Hulu has a series of videos called "Howcasts" instructing viewers how to, say, "Make Snow Angels" or "Untangle Necklaces." They've just posted a new one called "How to Get Him to Call You," and it's as silly as it sounds.
So this video is mostly just unintentionally funny in its obviousness, especially when you imagine the opposite of the advice given, but when I first saw the title, I thought it was going to be about how to get a guy you've just met, or have been on one date with, to call you. You know, to make contact with you at all. That would be bad enough. But, no. Sadly, this video offers instruction on how to get the guy you're already dating to call you. (Refreshingly for this video, it at least assumes he's already texting, emailing, and IMing you. This is just voice contact we're learning how to manipulate someone into making!)
So, I'm curious: is this video, with its assumptions that women desperately want their boyfriends to call them more often and even need to be told to lie ("tell him you have a meeting in five minutes") to get them to do so, as off-base as it seems to me?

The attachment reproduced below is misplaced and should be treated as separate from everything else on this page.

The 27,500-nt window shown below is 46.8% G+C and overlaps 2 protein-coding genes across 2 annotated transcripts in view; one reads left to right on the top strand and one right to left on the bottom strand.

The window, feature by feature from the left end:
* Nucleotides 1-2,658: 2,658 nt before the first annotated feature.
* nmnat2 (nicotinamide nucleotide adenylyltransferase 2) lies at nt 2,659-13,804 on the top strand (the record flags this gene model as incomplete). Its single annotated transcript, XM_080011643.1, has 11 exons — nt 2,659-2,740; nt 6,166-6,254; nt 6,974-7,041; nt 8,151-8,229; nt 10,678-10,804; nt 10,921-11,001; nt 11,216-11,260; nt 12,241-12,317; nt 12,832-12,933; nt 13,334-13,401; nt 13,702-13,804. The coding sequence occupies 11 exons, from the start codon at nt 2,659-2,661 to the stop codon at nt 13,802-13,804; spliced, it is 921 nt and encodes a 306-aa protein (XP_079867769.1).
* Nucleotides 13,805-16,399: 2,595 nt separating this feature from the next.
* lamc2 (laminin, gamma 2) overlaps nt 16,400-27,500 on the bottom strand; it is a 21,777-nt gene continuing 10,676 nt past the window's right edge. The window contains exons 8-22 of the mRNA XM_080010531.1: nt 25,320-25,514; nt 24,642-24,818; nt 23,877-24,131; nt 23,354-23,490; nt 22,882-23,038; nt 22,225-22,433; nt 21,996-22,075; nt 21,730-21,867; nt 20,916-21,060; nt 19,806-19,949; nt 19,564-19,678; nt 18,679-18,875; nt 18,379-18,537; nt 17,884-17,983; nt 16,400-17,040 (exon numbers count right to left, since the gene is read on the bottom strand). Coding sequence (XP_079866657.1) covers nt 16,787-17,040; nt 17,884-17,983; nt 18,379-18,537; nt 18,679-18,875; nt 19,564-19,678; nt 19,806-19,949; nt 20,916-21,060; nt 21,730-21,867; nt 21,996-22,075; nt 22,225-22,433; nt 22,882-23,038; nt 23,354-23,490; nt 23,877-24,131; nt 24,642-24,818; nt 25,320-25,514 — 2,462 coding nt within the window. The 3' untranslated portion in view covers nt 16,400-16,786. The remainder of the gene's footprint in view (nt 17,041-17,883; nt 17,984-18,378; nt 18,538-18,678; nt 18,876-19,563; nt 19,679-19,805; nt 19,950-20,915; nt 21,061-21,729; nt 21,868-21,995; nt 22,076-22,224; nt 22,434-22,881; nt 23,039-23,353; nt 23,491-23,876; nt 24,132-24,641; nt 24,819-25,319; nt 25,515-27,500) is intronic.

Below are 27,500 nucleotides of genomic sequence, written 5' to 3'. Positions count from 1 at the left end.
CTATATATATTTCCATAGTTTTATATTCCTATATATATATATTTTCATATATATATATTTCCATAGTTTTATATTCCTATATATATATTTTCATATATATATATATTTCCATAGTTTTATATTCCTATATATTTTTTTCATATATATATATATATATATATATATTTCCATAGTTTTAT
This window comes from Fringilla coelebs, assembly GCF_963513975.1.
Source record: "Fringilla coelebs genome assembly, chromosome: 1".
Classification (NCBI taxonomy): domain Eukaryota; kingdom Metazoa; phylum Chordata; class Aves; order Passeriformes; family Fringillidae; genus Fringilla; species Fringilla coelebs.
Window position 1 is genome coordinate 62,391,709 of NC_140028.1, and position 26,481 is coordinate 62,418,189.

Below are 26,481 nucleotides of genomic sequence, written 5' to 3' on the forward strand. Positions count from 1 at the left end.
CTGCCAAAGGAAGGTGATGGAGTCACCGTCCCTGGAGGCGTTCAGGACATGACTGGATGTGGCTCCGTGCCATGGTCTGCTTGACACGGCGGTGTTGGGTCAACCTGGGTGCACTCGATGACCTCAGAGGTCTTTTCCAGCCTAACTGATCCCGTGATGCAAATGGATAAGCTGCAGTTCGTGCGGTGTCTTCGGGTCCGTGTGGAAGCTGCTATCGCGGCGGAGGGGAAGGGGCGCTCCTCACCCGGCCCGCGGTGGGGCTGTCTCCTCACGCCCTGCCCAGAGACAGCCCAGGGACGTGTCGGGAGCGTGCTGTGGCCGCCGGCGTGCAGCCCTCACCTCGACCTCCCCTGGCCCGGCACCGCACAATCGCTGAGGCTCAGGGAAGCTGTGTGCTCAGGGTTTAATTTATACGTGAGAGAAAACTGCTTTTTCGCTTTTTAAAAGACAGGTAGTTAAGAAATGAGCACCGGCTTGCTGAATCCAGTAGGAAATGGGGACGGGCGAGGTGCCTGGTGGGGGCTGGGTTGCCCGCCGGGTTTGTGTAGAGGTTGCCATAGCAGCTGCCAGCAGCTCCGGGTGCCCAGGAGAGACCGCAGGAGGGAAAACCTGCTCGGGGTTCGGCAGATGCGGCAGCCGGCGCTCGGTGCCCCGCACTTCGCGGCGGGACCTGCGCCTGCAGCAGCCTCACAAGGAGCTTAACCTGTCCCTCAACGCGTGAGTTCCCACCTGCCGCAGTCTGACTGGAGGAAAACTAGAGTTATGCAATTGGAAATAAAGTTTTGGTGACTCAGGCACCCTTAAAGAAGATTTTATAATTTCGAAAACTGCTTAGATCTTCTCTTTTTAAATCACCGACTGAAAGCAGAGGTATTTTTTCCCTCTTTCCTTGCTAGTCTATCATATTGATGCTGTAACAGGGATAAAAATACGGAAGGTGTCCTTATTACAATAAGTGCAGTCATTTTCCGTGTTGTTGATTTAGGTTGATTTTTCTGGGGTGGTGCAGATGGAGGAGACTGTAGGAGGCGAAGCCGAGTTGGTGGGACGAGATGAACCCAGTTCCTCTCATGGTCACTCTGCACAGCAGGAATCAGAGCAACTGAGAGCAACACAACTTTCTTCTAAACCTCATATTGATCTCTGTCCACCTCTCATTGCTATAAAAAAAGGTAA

Personally, I am not a phone person. And I know I'm not even close to alone: I've had many more conversations with friends who are annoyed that their boyfriends call them too much than the opposite. And if I were going to lie to anyone about anything phone-related, it would be more on the level of "I'm going into the subway" when I'm not, just to get off the damn phone (and win knowing smiles from strangers on the street who get to overhear my obvious fib).
Maybe what bothers me the most about this mildly annoying video from the makers of "How to Buy Celebrity Dresses" is the fact that it's aimed at women. Plenty of women, probably just as many as men, dislike talking on the phone. Consider the video's "Step Five": "Many men prefer texting or emailing because they can seem funnier or smarter if they can proofread their thoughts." While it's nice that they're assuming dudes want to seem funnier or smarter for us, it's absurd that the video has to offer a motive at all. It's 2010, and male or female, we don't want to talk on the phone because we're multi-tasking. Duh.